Faculty fails to approve raising GPA requirements for TAs


Devyn Inong

Teacher Assistant Tasks: Emmanuel Bernabe grades Spanish homework for Spanish II teacher Stephanie Calixto.

Sydney Jasper, Staff Writer

Bear Creek’s Teacher Assistant (TA) and Tutor policies – which are the most lenient of all four comprehensive high schools in the district – will remain the same for the 2019-20 school year after a school-wide faculty vote failed to garner the 75 percent participation among staff needed to override the current policy.

Led by Visual and Performing Arts (VAPA) teacher Shan Swoverland, who teaches art and sculpture, the department sought to change the current policy due to concerns that the lower requirements lead students to take TA or Tutor classes to avoid taking more rigorous academic electives. Certain classes in the performing arts – such as theater, band and choir – have had trouble filling their elective spots.

Swoverland places some of the blame for the vote failure on the length of time it took for teachers to be able to vote on the policy change. He is also concerned with the number of TAs and tutors teachers are allowed to have and the impact it has on academic electives.
“I was disappointed that it took over a week and a half to get the vote out,” Swoverland said, saying the delay caused the issue to lose momentum. Another problem was that some teachers did not know how to access the voting site on Google. WASC Coordinator Justin Ehrenberg noted that several teachers asked him for assistance in locating the voting form.

The current policy allows students with only a 2.0 GPA to apply for TA positions; tutors or lab assistants are required to have a 3.0 GPA. The other district high schools –Lodi, Tokay and McNair – require a 3.0 for both TA and tutor positions. Teachers are allowed some combination of up to three TA’s/tutors/lab assistants.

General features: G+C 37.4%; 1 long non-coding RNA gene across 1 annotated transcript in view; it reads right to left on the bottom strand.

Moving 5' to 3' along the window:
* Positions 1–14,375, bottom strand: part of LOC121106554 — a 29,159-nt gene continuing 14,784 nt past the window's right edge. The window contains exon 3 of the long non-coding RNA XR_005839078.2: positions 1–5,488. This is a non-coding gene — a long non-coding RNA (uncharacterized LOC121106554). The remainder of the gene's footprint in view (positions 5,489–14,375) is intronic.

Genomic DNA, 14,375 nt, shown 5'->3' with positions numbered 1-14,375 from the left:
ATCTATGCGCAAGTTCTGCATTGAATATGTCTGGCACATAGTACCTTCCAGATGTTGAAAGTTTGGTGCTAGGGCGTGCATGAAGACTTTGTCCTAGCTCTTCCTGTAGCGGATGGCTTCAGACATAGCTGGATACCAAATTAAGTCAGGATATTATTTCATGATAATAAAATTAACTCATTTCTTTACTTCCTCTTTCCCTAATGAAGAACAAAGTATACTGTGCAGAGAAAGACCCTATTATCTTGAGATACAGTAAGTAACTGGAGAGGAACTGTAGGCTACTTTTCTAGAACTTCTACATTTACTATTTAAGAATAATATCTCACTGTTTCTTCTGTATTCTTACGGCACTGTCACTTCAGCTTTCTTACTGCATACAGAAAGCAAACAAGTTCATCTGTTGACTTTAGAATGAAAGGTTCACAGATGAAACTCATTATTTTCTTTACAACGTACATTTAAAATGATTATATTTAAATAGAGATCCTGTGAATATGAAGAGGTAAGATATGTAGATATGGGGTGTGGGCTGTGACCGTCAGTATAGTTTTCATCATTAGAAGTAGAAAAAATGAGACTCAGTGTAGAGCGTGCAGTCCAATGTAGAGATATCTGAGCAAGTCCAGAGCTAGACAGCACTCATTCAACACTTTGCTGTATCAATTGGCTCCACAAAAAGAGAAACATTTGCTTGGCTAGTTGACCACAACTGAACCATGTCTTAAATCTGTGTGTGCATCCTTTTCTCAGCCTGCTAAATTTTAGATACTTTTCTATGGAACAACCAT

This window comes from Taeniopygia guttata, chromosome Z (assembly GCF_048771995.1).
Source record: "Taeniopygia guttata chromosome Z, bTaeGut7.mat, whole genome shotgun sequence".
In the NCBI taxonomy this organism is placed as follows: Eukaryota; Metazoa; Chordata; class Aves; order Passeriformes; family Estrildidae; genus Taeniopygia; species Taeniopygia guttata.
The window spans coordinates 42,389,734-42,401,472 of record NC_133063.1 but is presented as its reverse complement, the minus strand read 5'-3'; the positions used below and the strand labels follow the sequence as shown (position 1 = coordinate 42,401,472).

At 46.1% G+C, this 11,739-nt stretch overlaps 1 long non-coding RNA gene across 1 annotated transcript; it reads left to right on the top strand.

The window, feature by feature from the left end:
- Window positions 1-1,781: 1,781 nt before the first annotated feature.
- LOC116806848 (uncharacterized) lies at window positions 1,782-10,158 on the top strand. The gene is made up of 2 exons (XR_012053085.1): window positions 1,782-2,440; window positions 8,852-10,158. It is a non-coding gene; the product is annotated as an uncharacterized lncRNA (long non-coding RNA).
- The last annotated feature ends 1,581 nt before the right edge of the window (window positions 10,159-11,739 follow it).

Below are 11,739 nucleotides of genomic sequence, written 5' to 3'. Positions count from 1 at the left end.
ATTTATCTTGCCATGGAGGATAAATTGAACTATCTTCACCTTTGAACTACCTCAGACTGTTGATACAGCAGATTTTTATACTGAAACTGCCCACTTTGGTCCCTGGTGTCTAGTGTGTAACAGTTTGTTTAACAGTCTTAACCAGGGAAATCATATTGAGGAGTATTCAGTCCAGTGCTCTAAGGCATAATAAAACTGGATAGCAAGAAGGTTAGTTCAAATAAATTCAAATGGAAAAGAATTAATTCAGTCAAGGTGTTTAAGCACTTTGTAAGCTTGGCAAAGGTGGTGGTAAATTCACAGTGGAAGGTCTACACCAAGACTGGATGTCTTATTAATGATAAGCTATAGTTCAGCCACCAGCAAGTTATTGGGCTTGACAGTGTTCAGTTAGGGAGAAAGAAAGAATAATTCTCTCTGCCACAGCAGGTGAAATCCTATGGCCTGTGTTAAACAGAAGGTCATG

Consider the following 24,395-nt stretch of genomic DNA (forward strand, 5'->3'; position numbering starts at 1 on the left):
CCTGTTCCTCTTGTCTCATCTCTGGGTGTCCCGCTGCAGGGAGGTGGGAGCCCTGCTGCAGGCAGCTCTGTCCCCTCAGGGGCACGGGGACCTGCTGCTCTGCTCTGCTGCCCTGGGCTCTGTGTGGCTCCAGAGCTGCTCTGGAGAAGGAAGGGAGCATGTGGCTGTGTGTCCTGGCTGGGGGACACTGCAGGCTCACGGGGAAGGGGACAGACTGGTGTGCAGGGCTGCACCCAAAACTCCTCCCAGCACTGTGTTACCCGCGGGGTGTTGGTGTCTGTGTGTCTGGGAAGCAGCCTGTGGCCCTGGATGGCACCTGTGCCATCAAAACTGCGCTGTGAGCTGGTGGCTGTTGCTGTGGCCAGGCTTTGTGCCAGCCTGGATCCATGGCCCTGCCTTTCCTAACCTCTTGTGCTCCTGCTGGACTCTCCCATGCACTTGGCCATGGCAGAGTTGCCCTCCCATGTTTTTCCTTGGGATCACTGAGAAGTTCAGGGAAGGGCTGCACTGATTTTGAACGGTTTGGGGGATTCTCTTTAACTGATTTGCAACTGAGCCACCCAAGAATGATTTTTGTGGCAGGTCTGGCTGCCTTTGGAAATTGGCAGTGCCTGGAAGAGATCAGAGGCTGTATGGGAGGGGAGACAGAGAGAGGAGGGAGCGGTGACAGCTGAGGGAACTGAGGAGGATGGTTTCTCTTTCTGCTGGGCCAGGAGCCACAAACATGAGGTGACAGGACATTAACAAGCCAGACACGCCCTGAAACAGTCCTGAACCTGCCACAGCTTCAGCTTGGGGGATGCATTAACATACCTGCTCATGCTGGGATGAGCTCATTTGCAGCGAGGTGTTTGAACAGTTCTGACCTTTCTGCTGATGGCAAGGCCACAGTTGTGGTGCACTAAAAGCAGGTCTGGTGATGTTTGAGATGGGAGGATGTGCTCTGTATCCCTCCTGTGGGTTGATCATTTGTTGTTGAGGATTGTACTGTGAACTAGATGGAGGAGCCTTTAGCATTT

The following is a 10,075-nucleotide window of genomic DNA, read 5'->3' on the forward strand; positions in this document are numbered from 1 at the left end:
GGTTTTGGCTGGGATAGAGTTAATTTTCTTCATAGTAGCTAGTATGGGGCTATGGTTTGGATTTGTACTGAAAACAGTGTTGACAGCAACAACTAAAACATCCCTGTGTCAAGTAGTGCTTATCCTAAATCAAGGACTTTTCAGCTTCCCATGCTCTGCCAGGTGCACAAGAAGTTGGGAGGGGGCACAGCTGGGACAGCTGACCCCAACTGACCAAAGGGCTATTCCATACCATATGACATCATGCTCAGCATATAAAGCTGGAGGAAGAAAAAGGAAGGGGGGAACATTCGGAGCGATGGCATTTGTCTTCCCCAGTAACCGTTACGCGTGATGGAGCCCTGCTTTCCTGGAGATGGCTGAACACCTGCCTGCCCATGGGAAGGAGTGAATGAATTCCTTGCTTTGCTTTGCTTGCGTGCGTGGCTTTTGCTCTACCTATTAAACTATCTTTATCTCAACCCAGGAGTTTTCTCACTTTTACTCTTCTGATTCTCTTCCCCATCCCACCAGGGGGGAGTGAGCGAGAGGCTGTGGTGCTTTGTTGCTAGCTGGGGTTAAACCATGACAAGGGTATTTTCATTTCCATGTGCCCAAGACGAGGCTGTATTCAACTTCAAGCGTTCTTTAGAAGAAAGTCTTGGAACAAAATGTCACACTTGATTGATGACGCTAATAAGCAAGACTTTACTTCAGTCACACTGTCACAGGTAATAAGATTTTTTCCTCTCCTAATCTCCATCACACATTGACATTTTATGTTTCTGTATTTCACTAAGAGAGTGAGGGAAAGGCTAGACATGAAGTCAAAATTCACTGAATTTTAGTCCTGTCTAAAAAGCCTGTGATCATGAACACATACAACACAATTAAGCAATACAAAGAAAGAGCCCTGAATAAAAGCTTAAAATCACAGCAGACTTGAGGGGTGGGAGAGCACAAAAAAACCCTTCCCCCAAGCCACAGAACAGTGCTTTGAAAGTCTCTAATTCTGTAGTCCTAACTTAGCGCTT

Some students agree the TA requirements are too low.

“The GPA should be raised,” senior Jonathen Vang, who is a TA, said. “TA periods are more relaxing than academic electives and [students] should have to work for it.”

Junior Matthew Hancock, who is a TA for his Spanish teacher Juan Rangel, disagrees with raising the requirements. Hancock, who says his GPA is about 3.6, says part of his duties include grading homework, but he doesn’t believe a 3.0 GPA is necessary to perform his tasks.
“It’s not that hard of a job to do,” Hancock said, adding that he is provided answer keys to the homework, so he does not need a strong background in the subject matter to fulfill his tasks.

While students seek TA and tutor positions for a number of reasons, the number increases during the second semester when students try to drop out of academic electives they struggled in during the first semester, impacting class counts. Others just prefer a course that will help lighten their academic load.

“I became a tutor because it looks good on college [applications],” senior Wilbur Berrios said.

Senior Jordan Latimore dropped his AP Chemistry class to become a TA the second semester, but he says a higher GPA should be required.

“In order to become a TA you should be required to prove yourself with at least a GPA of 2.5,” Latimore said.
Swoverland said he is “disappointed” in the vote and the staff’s low participation rate. He hopes more students continue to take rigorous academic electives to make the most of their high school education.